At the same time, the editors continue to document the language as it grows, changes and evolves. The quarterly updates provide a list of new words and revisions. The September update, for example, includes “craftivist” and “Cookie Monster.”

Something old, something new

The special, coronavirus-related updates give us a glimpse into how language can quickly change in the face of unprecedented social and economic disruption. For example, one of the effects of the pandemic is that it’s brought previously obscure medical terms to the forefront of everyday speech.

Traditionally, dictionary editors include scientific and technical terms only if they achieve some degree of currency outside of their disciplines. This is the case for the names of drugs, since there are many thousands of these. For example, you’ll see Ritalin and Oxycontin in the dictionary, but you won’t see Aripiprazole.

However, the pandemic has seen at least two drug names jump into public discourse.

Hydroxychloroquine, a malaria treatment touted by some as a magic bullet against the virus, was added to the Oxford English Dictionary in July, although the drug’s name had appeared in print as early as 1951.

Another newly famous drug is dexamethasone, a corticosteroid that has reduced the COVID-19 death rate. It appeared in print as early as 1958 and was included in the dictionary’s second edition. In the July update, the editors provided a quotation illustrating the drug’s current use to combat the coronavirus.

The updates also include new citations for such terms as community transmission, which dates to 1959, and community spread, which was first documented in print in 1903.

The language of quarantining

Terms related to social isolation existed long before the COVID-19 pandemic, but they’ve become much more common in 2020.

Self-isolate, self-isolated and shelter in place all received new citations to illustrate their current usage.

Some terms have seen a shift in meaning. Originally, sheltering in place referred to seeking safety during a circumscribed event, like a tornado or an active shooter attack. It’s now being used to refer to a prolonged period of social isolation.

Similarly, elbow bump has evolved from a gesture akin to a high-five, as documented in 1981, to its present form: a safe way to greet another person.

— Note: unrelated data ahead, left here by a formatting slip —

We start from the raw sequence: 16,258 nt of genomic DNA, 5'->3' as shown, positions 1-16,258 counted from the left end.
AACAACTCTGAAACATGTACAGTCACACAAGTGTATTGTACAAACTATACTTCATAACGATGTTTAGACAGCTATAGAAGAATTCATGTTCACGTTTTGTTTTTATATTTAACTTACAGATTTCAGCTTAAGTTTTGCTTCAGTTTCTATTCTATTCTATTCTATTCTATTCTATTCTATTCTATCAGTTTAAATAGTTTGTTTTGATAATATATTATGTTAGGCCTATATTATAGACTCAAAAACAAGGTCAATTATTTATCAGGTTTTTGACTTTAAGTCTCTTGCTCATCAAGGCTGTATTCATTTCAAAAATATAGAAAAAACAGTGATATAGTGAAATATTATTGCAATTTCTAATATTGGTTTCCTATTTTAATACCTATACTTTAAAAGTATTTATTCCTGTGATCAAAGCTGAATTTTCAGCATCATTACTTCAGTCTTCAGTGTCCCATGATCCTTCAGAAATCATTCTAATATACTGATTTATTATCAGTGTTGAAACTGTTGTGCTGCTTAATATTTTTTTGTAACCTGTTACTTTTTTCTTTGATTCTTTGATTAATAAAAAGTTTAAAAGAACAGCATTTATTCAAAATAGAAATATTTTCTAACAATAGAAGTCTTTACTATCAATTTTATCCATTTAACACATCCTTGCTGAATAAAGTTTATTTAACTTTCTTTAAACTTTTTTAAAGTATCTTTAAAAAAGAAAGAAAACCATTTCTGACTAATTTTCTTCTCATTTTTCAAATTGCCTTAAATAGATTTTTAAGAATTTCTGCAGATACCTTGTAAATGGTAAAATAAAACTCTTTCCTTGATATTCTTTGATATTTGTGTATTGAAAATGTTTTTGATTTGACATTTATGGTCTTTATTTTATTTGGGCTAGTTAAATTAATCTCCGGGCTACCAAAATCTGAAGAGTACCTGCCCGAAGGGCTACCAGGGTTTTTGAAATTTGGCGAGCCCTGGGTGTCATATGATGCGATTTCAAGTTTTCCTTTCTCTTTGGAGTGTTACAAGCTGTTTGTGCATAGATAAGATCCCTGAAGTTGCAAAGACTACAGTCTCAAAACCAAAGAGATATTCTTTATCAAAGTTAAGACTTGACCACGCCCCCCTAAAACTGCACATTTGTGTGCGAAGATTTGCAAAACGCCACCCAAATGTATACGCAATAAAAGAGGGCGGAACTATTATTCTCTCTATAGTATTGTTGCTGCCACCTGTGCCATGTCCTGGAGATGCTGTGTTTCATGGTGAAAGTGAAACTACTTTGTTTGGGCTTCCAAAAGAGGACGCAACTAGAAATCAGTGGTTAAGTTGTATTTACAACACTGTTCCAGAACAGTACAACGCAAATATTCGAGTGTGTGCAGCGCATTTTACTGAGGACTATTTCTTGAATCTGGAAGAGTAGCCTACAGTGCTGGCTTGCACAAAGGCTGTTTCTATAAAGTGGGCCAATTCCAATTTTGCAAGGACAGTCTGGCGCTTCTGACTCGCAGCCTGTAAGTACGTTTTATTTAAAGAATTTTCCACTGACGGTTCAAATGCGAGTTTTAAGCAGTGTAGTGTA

Some regional differences are also emerging in COVID-19 language. Self-isolate has been the preferred term in British English, whereas self-quarantine is more commonly employed in the U.S. “Rona” or “the rona” as slang for coronavirus has been observed in the U.S. and Australia, but the dictionary editors haven’t documented wide enough usage to warrant its inclusion.

On the watch list

A perennial issue for lexicographers is deciding whether or not a term has enough staying power to be enshrined in the dictionary. The COVID-19 pandemic has produced its fair share of new terms that are blends of other words, and many of these are on the editors’ watch list. They include “maskne,” an acne outbreak caused by facial coverings; “zoombombing,” which is when strangers intrude on video conferences; and “quarantini,” a cocktail consumed in isolation.

Other new blends include “covidiot,” for someone who ignores public safety recommendations; “doomscrolling,” which happens when you skim anxiety-inducing pandemic-related stories on your smartphone; and the German term “hamsterkauf,” or panic buying. Whether such terms will be in common usage after the pandemic is anyone’s guess.

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‘COVID’ or ‘Covid’?

And what of COVID-19 itself?

According to the dictionary’s editors, it first appeared in a Feb. 11 World Health Organization situation report as shorthand for “coronavirus disease 2019.”

But should it be written as COVID-19 or as Covid-19? The dictionary’s editors report regional differences for this term as well.

“COVID” is dominant in the U.S., Canada and Australia, while “Covid” is more common in the U.K., Ireland, New Zealand and South Africa.

Because the Oxford English Dictionary is edited and published in England, British forms take precedence: in the online dictionary, it appears under the headword Covid-19.

Earlier health crises also spawned new acronyms and terminology. Nearly 40 years ago, the terms AIDS and HIV entered the language. However, they didn’t appear in the dictionary until the second edition was published at the end of the 1980s.

By releasing updates online, the editors can track language changes as they occur in near real time, and the arbiters of the English language no longer have to play catch-up.The Conversation

Roger J. Kreuz, Associate Dean and Professor of Psychology, University of Memphis

This article is republished from The Conversation under a Creative Commons license. Read the original article.